"Not so," says McKinnon. "Research shows the muscles you target doing crunches don't really play much of a role in building true strength in the midriff or support for the back."
In fact, by overdoing it on crunches, you may end up weakening the other three layers of abdominals that are key for building strength and support for the spine. Choose an exercise routine that focuses equally on all elements of the core.
Focusing only on the abs can lead to a bad back, so it's important to take a systematic and thorough approach to core training.
"There are more than 25 muscles that are considered 'core' muscles," says McKinnon. "By overemphasizing abdominal workouts, the other core muscles remain underdeveloped and underactive."
When workouts are structured this way, your core suffers and you may be putting yourself at risk for back issues.
If your goal is to feel strong and energized, with good posture and toned muscles, you don't need to feel sore to get results. According to McKinnon, one of the reasons people think Pilates is "too gentle" is because training with optimal movement means subtle motions that feel like "nothing is happening."
"When we look at exercise neurologically, teaching people how to do the movement properly, before focusing on pushing the limits, actually makes sure the muscles are turned on so they can get strong. Training the body with 'optimal movement' as priority one leads to great posture, superior and balanced muscle tone, a strong core and a feeling of lightness."
As a result, it is likely you won't feel that typical soreness that has become synonymous with a workout worth doing. But your muscles will be working more efficiently and you will be gaining strength.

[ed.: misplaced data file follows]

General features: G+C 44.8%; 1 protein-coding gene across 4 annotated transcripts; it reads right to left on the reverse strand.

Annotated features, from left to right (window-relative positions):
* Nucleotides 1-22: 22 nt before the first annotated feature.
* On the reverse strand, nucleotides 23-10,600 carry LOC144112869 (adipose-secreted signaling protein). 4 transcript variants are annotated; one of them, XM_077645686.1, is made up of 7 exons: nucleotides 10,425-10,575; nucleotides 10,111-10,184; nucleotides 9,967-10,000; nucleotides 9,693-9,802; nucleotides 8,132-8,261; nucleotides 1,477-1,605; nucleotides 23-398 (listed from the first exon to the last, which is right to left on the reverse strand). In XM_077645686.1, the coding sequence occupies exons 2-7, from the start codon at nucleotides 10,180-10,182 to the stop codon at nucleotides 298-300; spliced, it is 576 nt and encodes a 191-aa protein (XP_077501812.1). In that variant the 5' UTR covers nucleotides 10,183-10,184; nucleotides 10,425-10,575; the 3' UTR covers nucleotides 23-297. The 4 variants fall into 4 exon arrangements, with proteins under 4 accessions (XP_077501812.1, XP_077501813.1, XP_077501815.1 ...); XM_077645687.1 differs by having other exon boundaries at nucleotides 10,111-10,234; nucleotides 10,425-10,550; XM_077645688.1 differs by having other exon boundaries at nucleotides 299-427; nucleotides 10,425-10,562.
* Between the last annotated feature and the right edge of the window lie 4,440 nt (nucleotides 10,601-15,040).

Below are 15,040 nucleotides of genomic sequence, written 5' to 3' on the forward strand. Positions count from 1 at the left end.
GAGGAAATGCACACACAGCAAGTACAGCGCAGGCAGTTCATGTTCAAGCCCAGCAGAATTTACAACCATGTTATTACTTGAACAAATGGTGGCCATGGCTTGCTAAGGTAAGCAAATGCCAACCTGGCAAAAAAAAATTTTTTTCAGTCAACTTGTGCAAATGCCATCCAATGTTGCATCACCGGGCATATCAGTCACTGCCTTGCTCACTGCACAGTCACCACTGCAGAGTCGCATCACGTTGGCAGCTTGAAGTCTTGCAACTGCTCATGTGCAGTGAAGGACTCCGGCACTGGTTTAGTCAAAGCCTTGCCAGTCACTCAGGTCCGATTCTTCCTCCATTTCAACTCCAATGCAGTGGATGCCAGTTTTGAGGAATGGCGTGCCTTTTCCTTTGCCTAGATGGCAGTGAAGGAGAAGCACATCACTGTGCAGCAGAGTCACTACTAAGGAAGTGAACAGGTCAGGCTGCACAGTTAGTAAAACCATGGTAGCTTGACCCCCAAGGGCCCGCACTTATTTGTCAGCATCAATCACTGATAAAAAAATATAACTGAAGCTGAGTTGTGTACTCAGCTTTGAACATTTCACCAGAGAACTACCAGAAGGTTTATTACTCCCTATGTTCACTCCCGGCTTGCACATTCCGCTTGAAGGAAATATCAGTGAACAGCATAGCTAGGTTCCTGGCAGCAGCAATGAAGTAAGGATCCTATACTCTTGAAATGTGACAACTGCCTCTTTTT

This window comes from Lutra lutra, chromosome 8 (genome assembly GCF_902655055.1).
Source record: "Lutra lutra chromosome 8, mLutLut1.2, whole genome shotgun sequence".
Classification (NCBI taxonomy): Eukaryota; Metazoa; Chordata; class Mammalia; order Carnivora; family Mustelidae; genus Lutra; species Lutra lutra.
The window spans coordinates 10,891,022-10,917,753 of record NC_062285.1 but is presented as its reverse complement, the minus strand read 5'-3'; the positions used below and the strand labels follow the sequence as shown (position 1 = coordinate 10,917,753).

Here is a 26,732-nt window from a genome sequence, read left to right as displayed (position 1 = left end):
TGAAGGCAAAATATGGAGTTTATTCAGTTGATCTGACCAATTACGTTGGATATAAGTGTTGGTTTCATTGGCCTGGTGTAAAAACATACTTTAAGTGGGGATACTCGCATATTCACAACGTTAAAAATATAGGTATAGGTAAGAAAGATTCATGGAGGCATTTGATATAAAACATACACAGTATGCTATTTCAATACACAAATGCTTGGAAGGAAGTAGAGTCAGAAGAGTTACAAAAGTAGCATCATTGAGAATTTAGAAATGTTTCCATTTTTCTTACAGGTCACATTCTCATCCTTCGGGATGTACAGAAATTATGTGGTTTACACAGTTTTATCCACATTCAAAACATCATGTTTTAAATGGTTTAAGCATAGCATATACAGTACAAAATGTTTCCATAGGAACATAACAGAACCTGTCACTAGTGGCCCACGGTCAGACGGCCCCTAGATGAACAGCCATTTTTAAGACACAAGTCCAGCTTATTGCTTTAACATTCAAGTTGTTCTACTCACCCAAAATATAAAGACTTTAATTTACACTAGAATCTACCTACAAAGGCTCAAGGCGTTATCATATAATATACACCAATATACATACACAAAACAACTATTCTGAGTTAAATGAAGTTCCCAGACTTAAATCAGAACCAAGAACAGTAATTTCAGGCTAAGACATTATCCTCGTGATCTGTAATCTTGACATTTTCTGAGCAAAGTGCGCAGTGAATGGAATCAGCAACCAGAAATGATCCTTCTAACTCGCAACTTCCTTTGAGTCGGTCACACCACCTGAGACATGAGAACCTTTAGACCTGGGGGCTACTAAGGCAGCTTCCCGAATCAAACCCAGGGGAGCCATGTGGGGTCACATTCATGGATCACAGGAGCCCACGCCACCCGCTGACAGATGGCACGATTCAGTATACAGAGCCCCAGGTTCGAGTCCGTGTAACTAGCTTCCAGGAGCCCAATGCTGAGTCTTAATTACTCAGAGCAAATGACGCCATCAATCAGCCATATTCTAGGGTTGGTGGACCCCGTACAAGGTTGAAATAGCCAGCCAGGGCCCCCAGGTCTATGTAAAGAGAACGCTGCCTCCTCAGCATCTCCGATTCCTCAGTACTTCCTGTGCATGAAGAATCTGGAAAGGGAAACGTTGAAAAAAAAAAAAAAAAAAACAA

Any well-designed Pilates program works the entire body in many positions, from lying down to standing up. Exercising the abs is an important aspect of a workout, but is by no means the whole picture. Because your limbs and torso work together to build integrated strength and optimal movement, an effective Pilates workout should always include exercises for your arms, legs and back.
"You need a balance between strength and mobility from head to toe for the best health and fitness," says McKinnon.
Women need to build strength and muscle, especially to help combat the effects of osteoporosis.
"It's never too late to start training for bone density. The earlier you start, the stronger, taller and healthier you will be as you age."
Plus, building muscle doesn't always mean building bulk or only using weights. Try a muscle-building workout that's designed to help participants build balanced muscle strength and increased bone density.
To learn more about Margot McKinnon or Body Harmonics Pilates, visit www.bodyharmonics.com.
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